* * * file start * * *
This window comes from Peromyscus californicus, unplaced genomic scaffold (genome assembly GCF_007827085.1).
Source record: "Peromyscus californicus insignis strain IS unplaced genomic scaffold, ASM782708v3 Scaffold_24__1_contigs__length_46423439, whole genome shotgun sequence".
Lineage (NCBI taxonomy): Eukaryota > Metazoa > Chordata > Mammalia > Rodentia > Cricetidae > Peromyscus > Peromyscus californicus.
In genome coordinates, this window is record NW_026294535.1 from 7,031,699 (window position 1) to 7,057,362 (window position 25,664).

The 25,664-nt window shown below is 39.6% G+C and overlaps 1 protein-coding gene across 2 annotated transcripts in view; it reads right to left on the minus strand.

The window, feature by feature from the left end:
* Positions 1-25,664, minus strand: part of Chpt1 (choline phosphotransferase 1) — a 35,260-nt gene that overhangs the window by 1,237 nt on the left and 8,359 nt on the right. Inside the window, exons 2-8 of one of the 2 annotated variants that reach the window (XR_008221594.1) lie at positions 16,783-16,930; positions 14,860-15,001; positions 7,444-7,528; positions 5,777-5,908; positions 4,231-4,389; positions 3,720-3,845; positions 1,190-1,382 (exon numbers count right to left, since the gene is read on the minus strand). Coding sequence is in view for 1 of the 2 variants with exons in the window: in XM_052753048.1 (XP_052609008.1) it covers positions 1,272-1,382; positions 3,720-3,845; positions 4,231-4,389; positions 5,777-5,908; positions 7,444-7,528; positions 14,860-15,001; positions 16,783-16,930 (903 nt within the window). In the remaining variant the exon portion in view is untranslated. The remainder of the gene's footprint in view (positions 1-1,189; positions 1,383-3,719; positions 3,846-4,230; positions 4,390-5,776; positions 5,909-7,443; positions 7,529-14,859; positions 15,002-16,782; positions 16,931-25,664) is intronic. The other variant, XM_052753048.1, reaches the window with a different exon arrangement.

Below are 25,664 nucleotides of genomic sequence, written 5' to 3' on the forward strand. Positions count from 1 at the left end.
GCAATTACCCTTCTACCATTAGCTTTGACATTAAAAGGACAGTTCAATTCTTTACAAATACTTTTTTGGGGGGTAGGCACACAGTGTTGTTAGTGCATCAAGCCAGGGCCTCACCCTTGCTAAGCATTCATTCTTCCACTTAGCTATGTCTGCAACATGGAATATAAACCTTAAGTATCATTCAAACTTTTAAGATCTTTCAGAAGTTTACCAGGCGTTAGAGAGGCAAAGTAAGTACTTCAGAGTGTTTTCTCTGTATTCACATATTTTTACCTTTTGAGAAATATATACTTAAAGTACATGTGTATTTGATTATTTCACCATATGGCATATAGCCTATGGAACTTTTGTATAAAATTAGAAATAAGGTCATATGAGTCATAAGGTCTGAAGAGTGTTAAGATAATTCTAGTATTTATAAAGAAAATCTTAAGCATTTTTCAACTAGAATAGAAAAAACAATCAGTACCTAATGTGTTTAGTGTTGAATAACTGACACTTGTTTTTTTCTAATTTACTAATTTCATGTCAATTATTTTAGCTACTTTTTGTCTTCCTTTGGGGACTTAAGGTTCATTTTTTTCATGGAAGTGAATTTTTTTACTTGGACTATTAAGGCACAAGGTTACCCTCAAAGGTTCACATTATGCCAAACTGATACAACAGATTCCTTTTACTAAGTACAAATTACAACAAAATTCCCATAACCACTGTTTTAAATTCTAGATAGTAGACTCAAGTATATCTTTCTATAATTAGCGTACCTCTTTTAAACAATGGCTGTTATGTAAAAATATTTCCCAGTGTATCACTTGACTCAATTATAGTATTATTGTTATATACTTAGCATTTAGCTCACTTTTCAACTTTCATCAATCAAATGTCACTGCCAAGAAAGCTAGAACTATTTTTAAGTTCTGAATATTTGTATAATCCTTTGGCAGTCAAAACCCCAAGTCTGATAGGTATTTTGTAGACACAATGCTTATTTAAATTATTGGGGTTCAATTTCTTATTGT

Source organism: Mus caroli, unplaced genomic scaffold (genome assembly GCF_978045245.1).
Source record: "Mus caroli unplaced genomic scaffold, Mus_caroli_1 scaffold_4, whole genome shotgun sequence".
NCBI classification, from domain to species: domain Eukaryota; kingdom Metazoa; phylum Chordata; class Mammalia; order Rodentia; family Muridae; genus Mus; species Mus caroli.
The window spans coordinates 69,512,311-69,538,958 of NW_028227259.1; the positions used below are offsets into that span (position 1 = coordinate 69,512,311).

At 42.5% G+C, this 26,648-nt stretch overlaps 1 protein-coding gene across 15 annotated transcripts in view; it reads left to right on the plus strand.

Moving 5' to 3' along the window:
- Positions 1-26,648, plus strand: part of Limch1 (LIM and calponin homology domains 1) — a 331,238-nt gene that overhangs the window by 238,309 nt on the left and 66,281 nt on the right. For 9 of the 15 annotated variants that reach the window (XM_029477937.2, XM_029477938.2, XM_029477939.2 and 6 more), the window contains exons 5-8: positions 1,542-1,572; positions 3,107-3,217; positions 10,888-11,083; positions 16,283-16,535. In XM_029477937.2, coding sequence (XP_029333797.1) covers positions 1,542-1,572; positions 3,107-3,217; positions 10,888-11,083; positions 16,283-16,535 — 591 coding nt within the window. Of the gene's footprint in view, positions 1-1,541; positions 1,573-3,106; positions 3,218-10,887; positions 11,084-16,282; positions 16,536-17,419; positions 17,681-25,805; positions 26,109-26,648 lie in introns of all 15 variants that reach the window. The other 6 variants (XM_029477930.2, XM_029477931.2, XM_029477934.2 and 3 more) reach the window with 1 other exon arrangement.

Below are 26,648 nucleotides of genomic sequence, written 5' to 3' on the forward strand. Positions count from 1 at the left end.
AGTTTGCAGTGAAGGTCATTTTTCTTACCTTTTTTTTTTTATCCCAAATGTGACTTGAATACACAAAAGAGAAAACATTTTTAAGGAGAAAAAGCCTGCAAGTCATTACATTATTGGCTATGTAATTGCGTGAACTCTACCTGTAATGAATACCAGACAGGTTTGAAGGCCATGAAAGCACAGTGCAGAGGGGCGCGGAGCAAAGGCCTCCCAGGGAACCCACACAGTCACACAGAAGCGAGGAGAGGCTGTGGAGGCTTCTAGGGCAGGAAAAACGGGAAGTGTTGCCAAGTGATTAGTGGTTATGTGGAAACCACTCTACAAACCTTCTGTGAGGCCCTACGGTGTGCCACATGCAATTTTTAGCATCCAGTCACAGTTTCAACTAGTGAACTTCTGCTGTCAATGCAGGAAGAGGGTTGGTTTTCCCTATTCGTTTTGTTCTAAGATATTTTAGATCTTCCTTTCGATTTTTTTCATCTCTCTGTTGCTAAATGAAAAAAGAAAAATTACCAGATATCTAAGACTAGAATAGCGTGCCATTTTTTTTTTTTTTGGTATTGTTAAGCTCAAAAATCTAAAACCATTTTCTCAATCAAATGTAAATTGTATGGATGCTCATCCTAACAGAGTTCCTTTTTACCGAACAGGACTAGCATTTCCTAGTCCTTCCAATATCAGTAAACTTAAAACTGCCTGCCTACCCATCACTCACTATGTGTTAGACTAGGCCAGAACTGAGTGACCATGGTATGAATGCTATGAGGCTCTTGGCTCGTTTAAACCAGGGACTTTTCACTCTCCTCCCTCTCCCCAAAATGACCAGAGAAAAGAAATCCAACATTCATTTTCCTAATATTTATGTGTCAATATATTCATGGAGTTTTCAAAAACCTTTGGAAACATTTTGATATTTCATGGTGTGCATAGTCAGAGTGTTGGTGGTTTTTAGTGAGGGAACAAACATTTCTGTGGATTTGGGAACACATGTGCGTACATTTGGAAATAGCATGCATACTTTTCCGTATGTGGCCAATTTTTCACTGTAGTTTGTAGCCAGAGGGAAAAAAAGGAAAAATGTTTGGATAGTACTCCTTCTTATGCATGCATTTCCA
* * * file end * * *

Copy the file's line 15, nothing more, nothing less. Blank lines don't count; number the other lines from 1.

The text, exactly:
Moving 5' to 3' along the window: